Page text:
Developing a taste for no alcohol
Image: Cottonbro / Pexels
It’s Dry January and while many of us drink alcohol, whether that’s beer, wine, or spirits, and have occasion to use alcoholic beverages, the non-alcoholic beverage trend is especially prevalent among millennials and Gen Zers. The latter are drinking more than 20% less than other generations did at their age.
New research from Alcohol Change UK highlights the changing nature of alcohol consumption with 8.5 million planning to go alcohol-free this month while a quarter of us want to cut down in general in 2024.
Almost half (44%) of those planning to go dry this month are more likely to go to the pub if booze-free options are available, according to research commissioned by Alcohol Change UK. The survey was carried out online late last year by Opinium of 2,000 UK adults, of whom 28% said they don’t drink alcohol. It should also be pointed out that the figures have been weighted to be nationally representative of UK adults (aged 18+).
This equates to around 3.7 million people nationally, with little difference between men (43%) and women (46%). Among 18-34-year-olds, 50% are more likely to visit a pub or bar that serves a good selection of alcohol-free alternatives.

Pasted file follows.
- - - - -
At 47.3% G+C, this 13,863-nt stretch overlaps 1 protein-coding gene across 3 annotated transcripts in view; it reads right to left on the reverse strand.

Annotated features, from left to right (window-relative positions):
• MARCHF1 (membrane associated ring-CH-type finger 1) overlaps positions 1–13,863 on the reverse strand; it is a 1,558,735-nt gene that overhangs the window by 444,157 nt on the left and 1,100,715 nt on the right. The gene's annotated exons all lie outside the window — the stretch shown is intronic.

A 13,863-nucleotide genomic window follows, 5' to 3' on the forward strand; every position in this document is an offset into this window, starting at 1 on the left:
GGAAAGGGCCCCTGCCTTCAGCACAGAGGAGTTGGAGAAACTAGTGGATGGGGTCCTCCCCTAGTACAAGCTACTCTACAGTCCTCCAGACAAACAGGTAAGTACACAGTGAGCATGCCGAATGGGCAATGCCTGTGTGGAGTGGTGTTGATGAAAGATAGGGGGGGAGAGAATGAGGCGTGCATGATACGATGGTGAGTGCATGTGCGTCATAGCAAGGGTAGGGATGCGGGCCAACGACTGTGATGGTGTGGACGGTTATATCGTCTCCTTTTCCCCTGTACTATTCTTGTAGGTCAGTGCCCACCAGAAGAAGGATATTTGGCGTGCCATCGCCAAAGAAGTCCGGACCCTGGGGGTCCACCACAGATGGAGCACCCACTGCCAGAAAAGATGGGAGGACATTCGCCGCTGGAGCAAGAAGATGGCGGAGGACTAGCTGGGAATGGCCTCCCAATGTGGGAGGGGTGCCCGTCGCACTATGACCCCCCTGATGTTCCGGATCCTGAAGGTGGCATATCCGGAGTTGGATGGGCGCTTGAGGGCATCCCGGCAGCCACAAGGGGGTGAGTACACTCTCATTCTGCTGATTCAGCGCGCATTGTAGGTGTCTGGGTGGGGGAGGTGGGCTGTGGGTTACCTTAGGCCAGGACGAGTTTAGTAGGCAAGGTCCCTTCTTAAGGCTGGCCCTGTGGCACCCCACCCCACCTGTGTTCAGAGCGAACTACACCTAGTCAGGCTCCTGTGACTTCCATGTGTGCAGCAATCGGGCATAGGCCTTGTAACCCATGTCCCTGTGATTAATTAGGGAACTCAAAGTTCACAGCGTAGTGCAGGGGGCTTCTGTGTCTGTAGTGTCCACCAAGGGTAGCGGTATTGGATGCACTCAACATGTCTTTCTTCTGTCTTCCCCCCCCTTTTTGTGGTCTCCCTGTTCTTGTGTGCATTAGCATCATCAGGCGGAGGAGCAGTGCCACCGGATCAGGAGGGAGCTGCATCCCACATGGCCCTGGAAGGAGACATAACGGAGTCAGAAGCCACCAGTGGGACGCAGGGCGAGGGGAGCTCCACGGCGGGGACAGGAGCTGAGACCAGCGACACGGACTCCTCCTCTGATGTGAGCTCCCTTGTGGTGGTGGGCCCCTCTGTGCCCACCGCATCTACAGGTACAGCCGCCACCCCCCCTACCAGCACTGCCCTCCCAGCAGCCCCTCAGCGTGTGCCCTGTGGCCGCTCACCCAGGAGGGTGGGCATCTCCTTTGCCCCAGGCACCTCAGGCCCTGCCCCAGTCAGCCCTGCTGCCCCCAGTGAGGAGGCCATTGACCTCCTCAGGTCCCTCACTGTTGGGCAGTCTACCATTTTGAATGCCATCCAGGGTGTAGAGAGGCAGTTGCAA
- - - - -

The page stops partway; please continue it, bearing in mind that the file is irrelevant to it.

The shift away from alcohol stems from a number of reasons such as a heightened awareness of the risks that come with drinking, and a different generation prioritising wellness, both mental and physical, more than generations past. We must also acknowledge that there are more options available to this generation than prior generations and most would like to engage with them.
The findings from Alcohol Change UK is part of a campaign to cut back on their alcohol consumption, and to encourage more people to choose no and low alcohol drinks.
There are some demographic differences within the findings such as who drinks what, frequency and favourite tipple.
As someone who only drinks alcohol moderately now, but who really enjoys pubs and socialising, I can appreciate establishments offering alcohol-free drinks. There’s definitely a market for it and plenty of pubs and retailers have caught on to this new customer base.
If that translates to a slightly shorter line at our pub, we’re all for it.
- Rodney Jack, editor, Food & Drink Technology.
Keep in touch via email: firstname.lastname@example.org Twitter: @foodanddrinktec or LinkedIn: Food & Drink Technology magazine.